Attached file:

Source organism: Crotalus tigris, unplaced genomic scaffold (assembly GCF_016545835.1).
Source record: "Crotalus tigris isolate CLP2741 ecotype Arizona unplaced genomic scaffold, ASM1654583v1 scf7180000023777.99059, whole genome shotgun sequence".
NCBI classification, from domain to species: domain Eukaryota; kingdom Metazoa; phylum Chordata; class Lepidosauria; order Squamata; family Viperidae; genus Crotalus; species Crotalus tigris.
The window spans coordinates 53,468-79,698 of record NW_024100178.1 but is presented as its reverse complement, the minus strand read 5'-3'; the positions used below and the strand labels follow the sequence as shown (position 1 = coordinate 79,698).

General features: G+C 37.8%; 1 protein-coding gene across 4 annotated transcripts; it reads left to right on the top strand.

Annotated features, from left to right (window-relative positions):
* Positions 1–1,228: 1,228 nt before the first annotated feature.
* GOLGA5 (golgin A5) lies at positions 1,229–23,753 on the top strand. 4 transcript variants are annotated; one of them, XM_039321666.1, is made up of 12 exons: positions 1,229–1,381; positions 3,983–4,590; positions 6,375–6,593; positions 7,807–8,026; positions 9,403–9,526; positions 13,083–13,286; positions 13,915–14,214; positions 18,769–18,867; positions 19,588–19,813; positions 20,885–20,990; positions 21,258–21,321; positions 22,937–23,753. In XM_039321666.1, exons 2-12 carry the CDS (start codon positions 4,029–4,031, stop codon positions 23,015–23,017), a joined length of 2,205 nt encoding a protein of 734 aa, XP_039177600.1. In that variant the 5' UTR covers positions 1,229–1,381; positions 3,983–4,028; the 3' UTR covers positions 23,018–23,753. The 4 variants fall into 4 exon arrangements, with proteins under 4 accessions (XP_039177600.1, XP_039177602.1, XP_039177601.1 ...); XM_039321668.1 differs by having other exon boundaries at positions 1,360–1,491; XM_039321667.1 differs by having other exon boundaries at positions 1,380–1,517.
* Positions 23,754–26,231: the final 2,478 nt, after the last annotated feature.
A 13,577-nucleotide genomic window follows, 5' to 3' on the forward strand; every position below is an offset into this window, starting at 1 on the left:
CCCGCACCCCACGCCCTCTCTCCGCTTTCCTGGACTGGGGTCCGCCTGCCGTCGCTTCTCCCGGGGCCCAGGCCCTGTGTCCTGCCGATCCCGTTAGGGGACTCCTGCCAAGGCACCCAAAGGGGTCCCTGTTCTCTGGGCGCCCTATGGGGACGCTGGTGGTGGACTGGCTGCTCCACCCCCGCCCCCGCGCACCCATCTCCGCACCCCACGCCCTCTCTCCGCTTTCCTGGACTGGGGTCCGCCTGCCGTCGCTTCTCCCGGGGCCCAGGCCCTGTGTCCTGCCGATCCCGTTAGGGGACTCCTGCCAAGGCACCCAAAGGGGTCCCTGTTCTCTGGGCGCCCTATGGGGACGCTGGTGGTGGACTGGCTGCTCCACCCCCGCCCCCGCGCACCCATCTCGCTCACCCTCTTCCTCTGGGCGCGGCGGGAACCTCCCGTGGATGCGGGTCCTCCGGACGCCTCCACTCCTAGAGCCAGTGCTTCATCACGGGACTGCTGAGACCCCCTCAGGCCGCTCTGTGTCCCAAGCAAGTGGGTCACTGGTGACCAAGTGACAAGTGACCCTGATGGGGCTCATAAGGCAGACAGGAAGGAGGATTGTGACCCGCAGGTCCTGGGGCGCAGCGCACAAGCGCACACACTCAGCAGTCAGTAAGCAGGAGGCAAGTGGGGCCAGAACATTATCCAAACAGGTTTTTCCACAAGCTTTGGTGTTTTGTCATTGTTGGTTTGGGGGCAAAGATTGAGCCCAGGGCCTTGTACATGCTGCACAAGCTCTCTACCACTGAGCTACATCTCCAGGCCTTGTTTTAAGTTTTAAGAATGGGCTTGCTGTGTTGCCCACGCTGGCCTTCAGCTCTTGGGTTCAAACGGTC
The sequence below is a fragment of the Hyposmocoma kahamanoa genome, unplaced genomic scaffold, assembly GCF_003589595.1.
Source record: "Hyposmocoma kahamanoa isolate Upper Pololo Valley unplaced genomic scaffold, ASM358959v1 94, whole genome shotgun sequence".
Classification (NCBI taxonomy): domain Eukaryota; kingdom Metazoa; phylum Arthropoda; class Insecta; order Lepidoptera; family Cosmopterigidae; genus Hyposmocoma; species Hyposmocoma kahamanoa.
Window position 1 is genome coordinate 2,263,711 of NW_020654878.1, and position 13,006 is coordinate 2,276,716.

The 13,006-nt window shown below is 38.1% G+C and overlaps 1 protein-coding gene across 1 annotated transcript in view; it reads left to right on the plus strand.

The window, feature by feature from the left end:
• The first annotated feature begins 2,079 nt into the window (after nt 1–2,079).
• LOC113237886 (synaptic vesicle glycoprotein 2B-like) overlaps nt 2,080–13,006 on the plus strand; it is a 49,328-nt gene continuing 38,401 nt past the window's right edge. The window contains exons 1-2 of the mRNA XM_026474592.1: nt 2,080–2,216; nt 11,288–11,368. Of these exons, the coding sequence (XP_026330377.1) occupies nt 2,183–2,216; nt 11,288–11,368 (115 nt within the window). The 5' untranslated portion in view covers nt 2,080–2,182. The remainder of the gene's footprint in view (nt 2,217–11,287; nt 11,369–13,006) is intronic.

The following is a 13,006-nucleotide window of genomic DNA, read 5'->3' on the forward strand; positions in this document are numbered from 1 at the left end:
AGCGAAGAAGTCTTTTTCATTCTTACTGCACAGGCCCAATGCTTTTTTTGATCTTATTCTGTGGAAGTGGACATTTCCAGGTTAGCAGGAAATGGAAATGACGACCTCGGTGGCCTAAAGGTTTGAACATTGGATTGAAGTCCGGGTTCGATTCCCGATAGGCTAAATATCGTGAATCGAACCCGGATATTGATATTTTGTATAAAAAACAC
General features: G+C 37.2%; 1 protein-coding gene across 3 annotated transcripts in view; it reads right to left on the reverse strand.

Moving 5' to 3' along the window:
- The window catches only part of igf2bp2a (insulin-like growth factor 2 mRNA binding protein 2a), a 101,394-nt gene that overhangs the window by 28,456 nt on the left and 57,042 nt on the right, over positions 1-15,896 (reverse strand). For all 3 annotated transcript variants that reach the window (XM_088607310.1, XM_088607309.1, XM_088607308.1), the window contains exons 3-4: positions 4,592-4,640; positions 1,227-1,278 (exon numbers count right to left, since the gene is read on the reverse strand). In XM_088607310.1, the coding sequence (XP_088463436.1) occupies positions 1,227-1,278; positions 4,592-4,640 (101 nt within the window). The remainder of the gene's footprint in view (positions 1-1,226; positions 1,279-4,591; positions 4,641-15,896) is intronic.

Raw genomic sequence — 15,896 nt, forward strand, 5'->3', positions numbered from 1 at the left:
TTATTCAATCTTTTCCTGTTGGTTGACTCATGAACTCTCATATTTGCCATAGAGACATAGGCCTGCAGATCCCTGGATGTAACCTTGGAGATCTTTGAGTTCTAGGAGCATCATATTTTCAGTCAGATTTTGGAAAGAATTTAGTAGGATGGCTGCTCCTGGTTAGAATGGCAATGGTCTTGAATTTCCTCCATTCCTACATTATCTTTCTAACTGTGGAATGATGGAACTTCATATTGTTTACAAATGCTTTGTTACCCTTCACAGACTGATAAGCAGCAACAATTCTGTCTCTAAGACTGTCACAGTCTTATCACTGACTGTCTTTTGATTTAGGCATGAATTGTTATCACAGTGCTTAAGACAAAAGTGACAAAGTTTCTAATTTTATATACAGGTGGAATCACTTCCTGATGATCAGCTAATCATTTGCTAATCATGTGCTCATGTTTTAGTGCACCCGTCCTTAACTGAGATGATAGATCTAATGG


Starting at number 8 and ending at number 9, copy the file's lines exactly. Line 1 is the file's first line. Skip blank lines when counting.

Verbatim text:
* GOLGA5 (golgin A5) lies at positions 1,229–23,753 on the top strand. 4 transcript variants are annotated; one of them, XM_039321666.1, is made up of 12 exons: positions 1,229–1,381; positions 3,983–4,590; positions 6,375–6,593; positions 7,807–8,026; positions 9,403–9,526; positions 13,083–13,286; positions 13,915–14,214; positions 18,769–18,867; positions 19,588–19,813; positions 20,885–20,990; positions 21,258–21,321; positions 22,937–23,753. In XM_039321666.1, exons 2-12 carry the CDS (start codon positions 4,029–4,031, stop codon positions 23,015–23,017), a joined length of 2,205 nt encoding a protein of 734 aa, XP_039177600.1. In that variant the 5' UTR covers positions 1,229–1,381; positions 3,983–4,028; the 3' UTR covers positions 23,018–23,753. The 4 variants fall into 4 exon arrangements, with proteins under 4 accessions (XP_039177600.1, XP_039177602.1, XP_039177601.1 ...); XM_039321668.1 differs by having other exon boundaries at positions 1,360–1,491; XM_039321667.1 differs by having other exon boundaries at positions 1,380–1,517.
* Positions 23,754–26,231: the final 2,478 nt, after the last annotated feature.